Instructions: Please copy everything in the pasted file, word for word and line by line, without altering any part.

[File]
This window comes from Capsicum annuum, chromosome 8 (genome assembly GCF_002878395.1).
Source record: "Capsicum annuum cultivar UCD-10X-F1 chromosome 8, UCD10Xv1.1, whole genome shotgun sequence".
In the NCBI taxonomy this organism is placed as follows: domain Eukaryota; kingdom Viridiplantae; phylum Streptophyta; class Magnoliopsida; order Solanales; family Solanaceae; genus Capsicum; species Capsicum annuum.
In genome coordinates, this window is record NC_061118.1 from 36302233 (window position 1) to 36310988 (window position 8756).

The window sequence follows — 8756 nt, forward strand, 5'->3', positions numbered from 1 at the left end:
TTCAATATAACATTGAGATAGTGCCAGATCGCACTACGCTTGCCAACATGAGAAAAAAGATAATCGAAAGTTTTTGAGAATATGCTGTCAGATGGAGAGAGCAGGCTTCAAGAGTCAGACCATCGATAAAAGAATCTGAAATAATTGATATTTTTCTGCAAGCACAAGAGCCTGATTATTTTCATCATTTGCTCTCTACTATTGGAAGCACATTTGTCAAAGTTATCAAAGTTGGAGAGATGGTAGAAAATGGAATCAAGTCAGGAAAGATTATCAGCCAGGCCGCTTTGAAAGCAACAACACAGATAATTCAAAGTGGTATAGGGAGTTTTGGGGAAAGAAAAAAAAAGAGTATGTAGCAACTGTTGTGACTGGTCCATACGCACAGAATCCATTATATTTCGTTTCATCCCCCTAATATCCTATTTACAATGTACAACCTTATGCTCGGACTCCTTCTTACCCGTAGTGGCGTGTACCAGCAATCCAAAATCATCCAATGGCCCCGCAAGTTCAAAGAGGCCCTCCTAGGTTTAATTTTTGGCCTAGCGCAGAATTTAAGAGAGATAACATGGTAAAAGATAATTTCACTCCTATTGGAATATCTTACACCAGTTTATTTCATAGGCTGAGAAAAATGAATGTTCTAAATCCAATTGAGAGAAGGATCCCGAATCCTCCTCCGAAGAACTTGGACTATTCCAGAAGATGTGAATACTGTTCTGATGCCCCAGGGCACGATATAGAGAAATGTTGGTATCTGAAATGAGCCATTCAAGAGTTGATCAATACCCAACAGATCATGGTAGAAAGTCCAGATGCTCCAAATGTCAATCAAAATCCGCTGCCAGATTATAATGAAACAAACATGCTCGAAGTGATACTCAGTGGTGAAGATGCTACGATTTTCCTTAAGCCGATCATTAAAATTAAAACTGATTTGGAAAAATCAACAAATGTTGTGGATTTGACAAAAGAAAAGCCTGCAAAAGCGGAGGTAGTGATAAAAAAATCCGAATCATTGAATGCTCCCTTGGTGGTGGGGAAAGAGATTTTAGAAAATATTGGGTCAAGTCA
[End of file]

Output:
This window comes from Capsicum annuum, chromosome 8 (genome assembly GCF_002878395.1).
Source record: "Capsicum annuum cultivar UCD-10X-F1 chromosome 8, UCD10Xv1.1, whole genome shotgun sequence".
In the NCBI taxonomy this organism is placed as follows: domain Eukaryota; kingdom Viridiplantae; phylum Streptophyta; class Magnoliopsida; order Solanales; family Solanaceae; genus Capsicum; species Capsicum annuum.
In genome coordinates, this window is record NC_061118.1 from 36302233 (window position 1) to 36310988 (window position 8756).

The window sequence follows — 8756 nt, forward strand, 5'->3', positions numbered from 1 at the left end:
TTCAATATAACATTGAGATAGTGCCAGATCGCACTACGCTTGCCAACATGAGAAAAAAGATAATCGAAAGTTTTTGAGAATATGCTGTCAGATGGAGAGAGCAGGCTTCAAGAGTCAGACCATCGATAAAAGAATCTGAAATAATTGATATTTTTCTGCAAGCACAAGAGCCTGATTATTTTCATCATTTGCTCTCTACTATTGGAAGCACATTTGTCAAAGTTATCAAAGTTGGAGAGATGGTAGAAAATGGAATCAAGTCAGGAAAGATTATCAGCCAGGCCGCTTTGAAAGCAACAACACAGATAATTCAAAGTGGTATAGGGAGTTTTGGGGAAAGAAAAAAAAAGAGTATGTAGCAACTGTTGTGACTGGTCCATACGCACAGAATCCATTATATTTCGTTTCATCCCCCTAATATCCTATTTACAATGTACAACCTTATGCTCGGACTCCTTCTTACCCGTAGTGGCGTGTACCAGCAATCCAAAATCATCCAATGGCCCCGCAAGTTCAAAGAGGCCCTCCTAGGTTTAATTTTTGGCCTAGCGCAGAATTTAAGAGAGATAACATGGTAAAAGATAATTTCACTCCTATTGGAATATCTTACACCAGTTTATTTCATAGGCTGAGAAAAATGAATGTTCTAAATCCAATTGAGAGAAGGATCCCGAATCCTCCTCCGAAGAACTTGGACTATTCCAGAAGATGTGAATACTGTTCTGATGCCCCAGGGCACGATATAGAGAAATGTTGGTATCTGAAATGAGCCATTCAAGAGTTGATCAATACCCAACAGATCATGGTAGAAAGTCCAGATGCTCCAAATGTCAATCAAAATCCGCTGCCAGATTATAATGAAACAAACATGCTCGAAGTGATACTCAGTGGTGAAGATGCTACGATTTTCCTTAAGCCGATCATTAAAATTAAAACTGATTTGGAAAAATCAACAAATGTTGTGGATTTGACAAAAGAAAAGCCTGCAAAAGCGGAGGTAGTGATAAAAAAATCCGAATCATTGAATGCTCCCTTGGTGGTGGGGAAAGAGATTTTAGAAAATATTGGGTCAAGTCA